The battle lines have been drawn: for the next fortnight, Bonhams and Sotheby's will vie for supremacy in the realm of decorative arts. Decorative art - it is now considered unattractive to call it "craft" - is enjoying a welcome revival: gone is the boring, brown basket-weaving image, replaced by blazing colours and bold contours, constructed in a multitude of media. Bonhams and Sotheby's are making the most of this trend, and looking to update their own somewhat dusty image in the process.

Both auction houses are staging exhibitions of decorative art. Instead of being auctioned, objects will be sold at a fixed price, set by the artist - with a modest mark-up from the sale-room. The selling exhibition benefits customers - mainly talent-spotters and entrepreneurs looking for tomorrow's antiques, along with young professionals looking to furnish their new houses - because they know the price they will be paying. It also helps young artists, who get a lucrative platform to show their work, and enjoy the kudos of exhibiting alongside more established artists.

Bonhams leads the way in the patronage of contemporary decorative art. It is now on its sixth Decorative Arts Today show. "There is an opportunity to find a young designer's work and make an investment," says Petra Levi, curator of the Bonhams exhibition and founder of the charity New Designers in Business. "Whatever you pay for it, the value will have almost certainly increased by the next sale."

The Bonhams show includes 1,000 pieces by more than 100 British designers, newcomers and old-timers. Prices range from pounds 10 to pounds 48,000. Much of the work is furniture, some by distinguished names such as Ron Arad - whose work is already being auctioned at 20th-century design sales - and the internationally renowned designer and teacher John Makepeace. Among the other pieces are metalwork, ceramics, jewellery, lighting and some stunning glass.

Hanging on the coat tails of Bonhams, though equally impressive, is Sotheby's second Contemporary Decorative Arts exhibition. Curating its show is Janice Blackburn, a fervent crusader for contemporary decorative arts, who has just been announced as the winner of the 1998 Montblanc de la Culture award - a prize that recognises patrons of the arts. Also a private collector, Blackburn feels she is "moving Sotheby's into the 20th century and attracting younger customers, while letting the public see what is best in British craft and design".

The first Sotheby's show was a glamorous affair with appearances from Peter Mandelson, Richard Rogers and Sixties icon Anita Pallenberg. And many of last year's exhibitors have found success - notably Emily Bates, who attracted attention with her garments woven with human hair. She has since won a Scottish Arts Council award which allowed her a year's residency in Amsterdam. This year's exhibition is considerably bigger, with 85 artists showing glass, jewellery, ceramics, furniture, textiles, silver and metalwork. Among the big names are ceramicist Bruce McLean and sculptor Danny Lane, both of whom have work in the Victoria & Albert Museum.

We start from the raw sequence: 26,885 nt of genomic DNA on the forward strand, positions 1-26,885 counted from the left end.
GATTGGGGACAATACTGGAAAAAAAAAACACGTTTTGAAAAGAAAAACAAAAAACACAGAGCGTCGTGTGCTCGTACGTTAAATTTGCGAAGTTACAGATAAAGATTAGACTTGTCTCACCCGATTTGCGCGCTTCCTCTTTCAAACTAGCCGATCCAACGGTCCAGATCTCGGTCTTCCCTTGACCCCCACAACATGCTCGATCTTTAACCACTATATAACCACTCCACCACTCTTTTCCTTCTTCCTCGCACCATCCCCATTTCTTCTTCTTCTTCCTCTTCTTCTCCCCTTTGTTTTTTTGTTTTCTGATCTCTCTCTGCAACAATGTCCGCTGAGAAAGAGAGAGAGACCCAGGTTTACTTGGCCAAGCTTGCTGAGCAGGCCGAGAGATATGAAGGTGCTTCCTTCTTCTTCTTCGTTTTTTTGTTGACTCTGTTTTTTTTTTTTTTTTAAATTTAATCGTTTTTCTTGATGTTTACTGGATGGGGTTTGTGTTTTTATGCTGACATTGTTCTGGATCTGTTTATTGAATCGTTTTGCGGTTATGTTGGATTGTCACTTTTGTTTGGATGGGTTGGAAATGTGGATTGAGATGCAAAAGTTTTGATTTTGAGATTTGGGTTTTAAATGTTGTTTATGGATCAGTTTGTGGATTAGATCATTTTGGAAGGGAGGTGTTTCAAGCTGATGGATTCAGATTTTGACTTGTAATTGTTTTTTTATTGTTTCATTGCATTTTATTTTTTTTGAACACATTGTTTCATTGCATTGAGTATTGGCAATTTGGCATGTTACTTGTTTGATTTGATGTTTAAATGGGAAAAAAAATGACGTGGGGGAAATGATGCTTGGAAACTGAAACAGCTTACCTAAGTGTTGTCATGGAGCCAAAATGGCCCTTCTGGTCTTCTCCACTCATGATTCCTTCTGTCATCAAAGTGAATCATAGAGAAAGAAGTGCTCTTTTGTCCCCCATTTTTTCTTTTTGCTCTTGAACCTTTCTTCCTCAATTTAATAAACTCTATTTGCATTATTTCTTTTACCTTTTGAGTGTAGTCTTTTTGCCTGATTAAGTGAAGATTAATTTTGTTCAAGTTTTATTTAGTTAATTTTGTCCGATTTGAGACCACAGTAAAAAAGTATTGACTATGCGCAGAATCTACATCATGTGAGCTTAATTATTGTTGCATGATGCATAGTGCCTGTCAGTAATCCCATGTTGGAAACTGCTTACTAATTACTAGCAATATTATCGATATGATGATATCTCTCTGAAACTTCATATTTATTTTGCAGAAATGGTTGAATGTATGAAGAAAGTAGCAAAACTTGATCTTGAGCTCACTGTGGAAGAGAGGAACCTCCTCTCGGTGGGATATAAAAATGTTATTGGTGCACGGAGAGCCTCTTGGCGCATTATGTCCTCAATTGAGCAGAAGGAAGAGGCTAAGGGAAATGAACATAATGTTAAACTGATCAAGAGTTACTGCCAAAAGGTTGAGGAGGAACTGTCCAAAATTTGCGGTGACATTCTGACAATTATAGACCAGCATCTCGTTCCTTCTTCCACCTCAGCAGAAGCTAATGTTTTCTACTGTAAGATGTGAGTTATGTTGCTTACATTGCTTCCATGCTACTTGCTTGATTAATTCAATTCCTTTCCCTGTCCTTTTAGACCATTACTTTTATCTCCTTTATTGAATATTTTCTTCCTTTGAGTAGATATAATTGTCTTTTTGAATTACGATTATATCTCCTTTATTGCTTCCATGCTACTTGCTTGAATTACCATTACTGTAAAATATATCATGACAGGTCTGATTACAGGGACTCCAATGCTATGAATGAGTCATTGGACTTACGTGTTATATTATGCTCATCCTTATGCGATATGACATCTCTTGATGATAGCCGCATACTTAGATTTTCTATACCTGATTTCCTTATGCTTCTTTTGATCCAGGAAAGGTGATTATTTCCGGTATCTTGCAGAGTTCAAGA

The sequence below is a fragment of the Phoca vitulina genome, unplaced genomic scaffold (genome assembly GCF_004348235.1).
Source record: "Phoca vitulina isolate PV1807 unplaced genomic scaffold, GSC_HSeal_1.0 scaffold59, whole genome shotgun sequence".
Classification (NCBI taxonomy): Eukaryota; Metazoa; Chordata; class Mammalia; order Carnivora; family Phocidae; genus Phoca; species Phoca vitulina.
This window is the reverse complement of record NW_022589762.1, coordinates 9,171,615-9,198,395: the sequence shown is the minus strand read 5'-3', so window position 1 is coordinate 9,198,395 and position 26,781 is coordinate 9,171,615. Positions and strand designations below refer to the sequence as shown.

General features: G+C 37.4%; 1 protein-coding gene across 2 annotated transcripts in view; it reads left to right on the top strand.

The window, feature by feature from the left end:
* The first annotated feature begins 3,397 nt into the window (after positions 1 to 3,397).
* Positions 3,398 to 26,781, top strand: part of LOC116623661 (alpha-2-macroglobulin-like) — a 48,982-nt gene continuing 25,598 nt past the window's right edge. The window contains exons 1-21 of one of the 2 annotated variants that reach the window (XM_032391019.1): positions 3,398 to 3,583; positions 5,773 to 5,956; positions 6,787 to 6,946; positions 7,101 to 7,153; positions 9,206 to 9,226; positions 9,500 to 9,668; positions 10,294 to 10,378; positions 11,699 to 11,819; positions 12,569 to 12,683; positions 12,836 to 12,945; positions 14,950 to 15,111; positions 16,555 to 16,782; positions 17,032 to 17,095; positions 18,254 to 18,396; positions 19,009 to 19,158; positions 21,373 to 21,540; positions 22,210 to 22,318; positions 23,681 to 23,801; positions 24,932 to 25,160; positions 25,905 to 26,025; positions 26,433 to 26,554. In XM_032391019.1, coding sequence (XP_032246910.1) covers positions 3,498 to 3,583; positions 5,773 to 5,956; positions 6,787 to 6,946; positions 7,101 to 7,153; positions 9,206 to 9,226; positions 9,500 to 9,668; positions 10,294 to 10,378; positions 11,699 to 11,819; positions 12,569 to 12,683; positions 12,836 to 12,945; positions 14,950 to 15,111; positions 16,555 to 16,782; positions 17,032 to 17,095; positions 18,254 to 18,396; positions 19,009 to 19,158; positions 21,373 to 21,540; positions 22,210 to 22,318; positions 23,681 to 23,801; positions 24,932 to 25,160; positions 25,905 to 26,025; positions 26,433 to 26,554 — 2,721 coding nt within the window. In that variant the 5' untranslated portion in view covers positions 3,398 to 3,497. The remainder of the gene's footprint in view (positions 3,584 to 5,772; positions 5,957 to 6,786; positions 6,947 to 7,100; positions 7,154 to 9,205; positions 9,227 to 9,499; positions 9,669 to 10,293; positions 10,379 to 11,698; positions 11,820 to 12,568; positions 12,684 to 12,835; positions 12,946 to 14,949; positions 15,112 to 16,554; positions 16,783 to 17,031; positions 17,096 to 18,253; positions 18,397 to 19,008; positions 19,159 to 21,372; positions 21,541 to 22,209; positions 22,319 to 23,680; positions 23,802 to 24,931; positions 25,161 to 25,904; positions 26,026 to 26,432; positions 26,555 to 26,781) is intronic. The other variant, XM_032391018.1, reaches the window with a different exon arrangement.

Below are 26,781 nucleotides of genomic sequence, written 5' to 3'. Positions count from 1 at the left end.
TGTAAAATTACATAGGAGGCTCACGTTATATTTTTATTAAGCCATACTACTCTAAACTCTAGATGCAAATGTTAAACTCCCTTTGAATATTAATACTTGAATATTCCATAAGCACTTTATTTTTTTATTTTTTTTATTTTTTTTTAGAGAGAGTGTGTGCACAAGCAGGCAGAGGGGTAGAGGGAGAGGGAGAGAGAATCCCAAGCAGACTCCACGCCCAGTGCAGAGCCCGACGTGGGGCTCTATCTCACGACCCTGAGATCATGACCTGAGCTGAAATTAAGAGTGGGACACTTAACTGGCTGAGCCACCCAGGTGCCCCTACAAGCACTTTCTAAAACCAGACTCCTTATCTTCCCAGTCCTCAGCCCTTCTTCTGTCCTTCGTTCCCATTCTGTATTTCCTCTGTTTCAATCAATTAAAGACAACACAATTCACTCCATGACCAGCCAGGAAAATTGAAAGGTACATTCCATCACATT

As at the Bonhams sale, a proportion of the exhibitors are unknown graduates. Determined to show new work, curators from both salerooms have been laboriously sifting through numerous regional and graduate exhibitions over the past year to find suitable candidates, with precise criteria in mind. "There has to be fine craftsmanship, and what we consider to be value for money," says Petra Levi.

This has resulted in a remarkable diversity of style, blurring the boundaries of craft, art and design. The majority of artists attach great importance to function as well as form - an auspicious blend in an age where people are showing more conviction in defining their own interiors. Lin Cheung's picnic tool lays no claim to elevated explanation yet remains a beautifully finished piece of gadgetry, while Hannah Woodhouse's hybrid of lighting and sculpture is a spooky one - her standing lamp cutting an imposing figure, clad in white.

Amid the functional is the absurd. Deborah Schlamp's satsuma-holder arbitrarily uses fruit as an pretext to create something wacky. Several of the outlandish designs are more practical than they might appear.

As previous exhibitions have shown, in investment terms, the more eccentric the design, the safer the buy. And Ms Blackburn is certainly abiding by her word: "There'll be no baskets in my sale!"

Bonhams: Decorative Arts Today, 29 January-4 February at Montpelier Street, London SW7 (0171-393 3900), Mon-Fri 1am-6pm, Sat and Sun 11am-4pm; Sotheby's: Contemporary Decorative Arts, A Selling Exhibition, 5-13 February at 34-35 New Bond Street, London W1 (0171-493 8080), Mon-Sat 10am-4.30pm, Sun 12am-4pm.